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  3. This work proposes a new computational framework for learning a structured generative model for real-world datasets. In particular, we propose to learn a Closed-loop Transcriptionbetween a multi-class, multi-dimensional data distribution and a Linear discriminative representation (CTRL) in the feature space that consists of multiple independent multi-dimensional linear subspaces. In particular, we argue that the optimal encoding and decoding mappings sought can be formulated as a two-player minimax game between the encoder and decoderfor the learned representation. A natural utility function for this game is the so-called rate reduction, a simple information-theoretic measure for distances between mixtures of subspace-like Gaussians in the feature space. Our formulation draws inspiration from closed-loop error feedback from control systems and avoids expensive evaluating and minimizing of approximated distances between arbitrary distributions in either the data space or the feature space. To a large extent, this new formulation unifies the concepts and benefits of Auto-Encoding and GAN and naturally extends them to the settings of learning a both discriminative and generative representation for multi-class and multi-dimensional real-world data. Our extensive experiments on many benchmark imagery datasets demonstrate tremendous potential of this new closed-loop formulation: under fair comparison, visual quality of the learned decoder and classification performance of the encoder is competitive and arguably better than existing methods based on GAN, VAE, or a combination of both. Unlike existing generative models, the so-learned features of the multiple classes are structured instead of hidden: different classes are explicitly mapped onto corresponding independent principal subspaces in the feature space, and diverse visual attributes within each class are modeled by the independent principal components within each subspace.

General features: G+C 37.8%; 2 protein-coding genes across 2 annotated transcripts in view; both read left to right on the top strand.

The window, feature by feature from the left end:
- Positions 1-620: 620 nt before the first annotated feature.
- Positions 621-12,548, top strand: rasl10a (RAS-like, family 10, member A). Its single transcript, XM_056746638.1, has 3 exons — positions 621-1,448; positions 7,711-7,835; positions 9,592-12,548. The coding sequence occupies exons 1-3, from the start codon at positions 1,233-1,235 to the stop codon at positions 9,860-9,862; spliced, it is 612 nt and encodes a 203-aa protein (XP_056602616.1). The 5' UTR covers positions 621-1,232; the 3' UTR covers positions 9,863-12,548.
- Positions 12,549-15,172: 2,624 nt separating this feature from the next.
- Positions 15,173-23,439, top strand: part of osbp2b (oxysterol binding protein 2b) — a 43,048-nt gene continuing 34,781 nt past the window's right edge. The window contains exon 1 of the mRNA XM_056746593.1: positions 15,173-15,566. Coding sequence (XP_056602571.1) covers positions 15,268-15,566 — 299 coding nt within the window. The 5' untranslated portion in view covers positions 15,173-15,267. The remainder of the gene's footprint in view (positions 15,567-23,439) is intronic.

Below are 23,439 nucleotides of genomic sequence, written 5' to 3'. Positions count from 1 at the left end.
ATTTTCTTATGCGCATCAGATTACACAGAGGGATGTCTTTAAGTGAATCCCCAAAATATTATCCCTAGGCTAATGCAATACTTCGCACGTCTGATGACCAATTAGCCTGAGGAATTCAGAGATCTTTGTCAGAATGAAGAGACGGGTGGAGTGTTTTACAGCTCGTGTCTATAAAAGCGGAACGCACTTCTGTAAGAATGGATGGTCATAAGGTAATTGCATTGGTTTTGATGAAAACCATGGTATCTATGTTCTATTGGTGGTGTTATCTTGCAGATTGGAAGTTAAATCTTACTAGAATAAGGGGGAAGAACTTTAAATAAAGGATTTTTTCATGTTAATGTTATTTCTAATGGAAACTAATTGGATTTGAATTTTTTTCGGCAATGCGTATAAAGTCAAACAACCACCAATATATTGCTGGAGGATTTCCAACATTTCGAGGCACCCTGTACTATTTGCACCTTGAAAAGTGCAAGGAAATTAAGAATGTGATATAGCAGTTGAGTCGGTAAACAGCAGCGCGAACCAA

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  4. null (Ed.)